Operating rooms carry special risks — and, therefore require extraordinary cleaning processes — because many patients carry communicable diseases that can be spread to others. While these diseases are usually not spread in the health care setting, patients who have their immune systems compromised are more susceptible to infections. These environments, therefore, are required to be cleaned and sterilized with an unusual amount of thoroughness.
A scrub technician must be nearby whenever an operation is performed. The scrub tech is responsible for ensuring that all surgical instruments are clean, functioning and present in the operating room. Scrub technicians are also responsible for getting equipment when it is needed. A Mayo Stand is used to hold all of the equipment, and strict procedures are followed regarding who can touch the Mayo Stand and under what conditions. This helps ensure that the stand is not contaminated.
After an operation, a multidisciplinary team must assess any potential contamination issues, so that the cleanup crew will know exactly how to clean up the operating room. The ways in which operating rooms are cleaned is partially based on whether or not the patients have particular spreadable diseases. Special cleaning techniques may need to be used when the patients operated on were infected by antibiotic-resistant microorganisms, for instance.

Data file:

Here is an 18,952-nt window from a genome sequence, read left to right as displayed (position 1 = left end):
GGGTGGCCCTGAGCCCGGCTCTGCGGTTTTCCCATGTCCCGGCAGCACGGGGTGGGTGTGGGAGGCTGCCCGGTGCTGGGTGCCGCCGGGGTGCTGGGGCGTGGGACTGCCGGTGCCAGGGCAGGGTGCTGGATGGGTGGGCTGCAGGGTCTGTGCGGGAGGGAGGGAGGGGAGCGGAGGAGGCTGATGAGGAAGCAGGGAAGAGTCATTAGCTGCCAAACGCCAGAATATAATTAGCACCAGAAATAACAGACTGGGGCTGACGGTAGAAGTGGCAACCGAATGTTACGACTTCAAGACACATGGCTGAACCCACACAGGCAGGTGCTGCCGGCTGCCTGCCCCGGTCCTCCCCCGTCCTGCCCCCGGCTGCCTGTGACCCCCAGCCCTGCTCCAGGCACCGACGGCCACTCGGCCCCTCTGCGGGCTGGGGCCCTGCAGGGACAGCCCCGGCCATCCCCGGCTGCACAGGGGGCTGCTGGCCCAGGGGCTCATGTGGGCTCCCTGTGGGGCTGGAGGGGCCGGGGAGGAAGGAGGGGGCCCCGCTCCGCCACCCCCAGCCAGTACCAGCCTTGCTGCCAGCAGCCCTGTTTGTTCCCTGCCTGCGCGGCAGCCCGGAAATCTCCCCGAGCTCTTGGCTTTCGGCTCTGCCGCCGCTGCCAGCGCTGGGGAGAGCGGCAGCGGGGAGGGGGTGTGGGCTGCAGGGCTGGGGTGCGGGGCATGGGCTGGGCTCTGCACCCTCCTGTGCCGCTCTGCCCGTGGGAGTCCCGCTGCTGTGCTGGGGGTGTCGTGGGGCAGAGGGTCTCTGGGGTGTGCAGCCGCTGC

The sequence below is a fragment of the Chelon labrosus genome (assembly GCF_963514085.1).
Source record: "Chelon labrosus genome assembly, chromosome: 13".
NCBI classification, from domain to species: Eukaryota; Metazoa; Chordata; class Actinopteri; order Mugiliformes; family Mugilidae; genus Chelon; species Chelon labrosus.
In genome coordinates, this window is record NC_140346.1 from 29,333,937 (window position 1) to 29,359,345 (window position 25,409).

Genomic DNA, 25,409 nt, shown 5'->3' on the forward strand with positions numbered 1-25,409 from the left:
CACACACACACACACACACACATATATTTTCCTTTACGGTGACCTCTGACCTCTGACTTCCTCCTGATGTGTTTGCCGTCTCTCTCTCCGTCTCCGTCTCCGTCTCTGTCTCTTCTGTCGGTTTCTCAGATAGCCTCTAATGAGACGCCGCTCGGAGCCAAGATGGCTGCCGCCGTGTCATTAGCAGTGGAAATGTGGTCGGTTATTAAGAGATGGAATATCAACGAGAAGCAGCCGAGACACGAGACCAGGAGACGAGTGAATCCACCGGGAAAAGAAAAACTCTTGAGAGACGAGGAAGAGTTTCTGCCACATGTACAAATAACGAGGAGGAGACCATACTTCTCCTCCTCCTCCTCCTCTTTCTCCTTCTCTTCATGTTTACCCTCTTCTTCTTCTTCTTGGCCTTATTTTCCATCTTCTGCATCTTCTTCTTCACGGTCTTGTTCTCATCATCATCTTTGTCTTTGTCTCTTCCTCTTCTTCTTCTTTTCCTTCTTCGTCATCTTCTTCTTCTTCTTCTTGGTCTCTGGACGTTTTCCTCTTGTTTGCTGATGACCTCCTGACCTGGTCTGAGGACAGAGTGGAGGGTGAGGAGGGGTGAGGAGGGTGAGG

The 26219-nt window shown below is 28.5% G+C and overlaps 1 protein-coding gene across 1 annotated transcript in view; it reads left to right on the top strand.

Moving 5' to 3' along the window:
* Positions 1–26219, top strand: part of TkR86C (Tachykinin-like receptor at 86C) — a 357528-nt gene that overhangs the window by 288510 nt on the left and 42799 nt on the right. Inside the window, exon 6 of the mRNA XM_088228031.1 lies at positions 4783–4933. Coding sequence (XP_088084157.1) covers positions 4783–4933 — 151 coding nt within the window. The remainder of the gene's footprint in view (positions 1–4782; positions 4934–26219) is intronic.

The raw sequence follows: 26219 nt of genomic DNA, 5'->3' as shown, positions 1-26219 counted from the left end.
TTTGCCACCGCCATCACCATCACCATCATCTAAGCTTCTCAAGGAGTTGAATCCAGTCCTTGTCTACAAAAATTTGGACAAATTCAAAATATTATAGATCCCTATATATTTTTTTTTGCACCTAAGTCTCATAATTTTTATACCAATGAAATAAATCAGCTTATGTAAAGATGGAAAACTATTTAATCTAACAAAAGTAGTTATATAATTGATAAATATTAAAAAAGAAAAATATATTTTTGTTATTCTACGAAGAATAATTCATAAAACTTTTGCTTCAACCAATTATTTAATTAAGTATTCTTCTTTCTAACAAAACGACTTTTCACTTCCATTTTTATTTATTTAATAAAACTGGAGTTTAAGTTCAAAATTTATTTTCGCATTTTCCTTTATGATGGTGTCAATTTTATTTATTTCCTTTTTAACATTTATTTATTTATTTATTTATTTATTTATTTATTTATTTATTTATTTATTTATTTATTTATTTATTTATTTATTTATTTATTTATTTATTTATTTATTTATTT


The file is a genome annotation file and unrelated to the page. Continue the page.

Airborne particles must be sampled in the operating room on a regular basis to ensure that the ventilation systems are effectively eliminating pathogens. Ventilation systems should not have air leakages or dust overloads.
During instances of severe contamination, those cleaning up the operating room must wear protective equipment such as face masks and rubber gloves to avoid becoming infected.
Many cleaning tasks that are routine in normal environments are critical in hospital environments. Dust that blows out of the operating room can contain pathogens that can infect others. Hair follicles also have the potential to spread diseases, so more thorough and frequent sanitation and surface cleaning is usually required.
Temperature also plays a role in the spread of diseases. Hot and humid operating rooms are more conducive to the growth of harmful microorganisms than cool, dry rooms.
Special cleanup protocols must be established in the event of a serious biological spill. In many cases, those responsible for cleanup must have heavy hazardous material protection to avoid infection.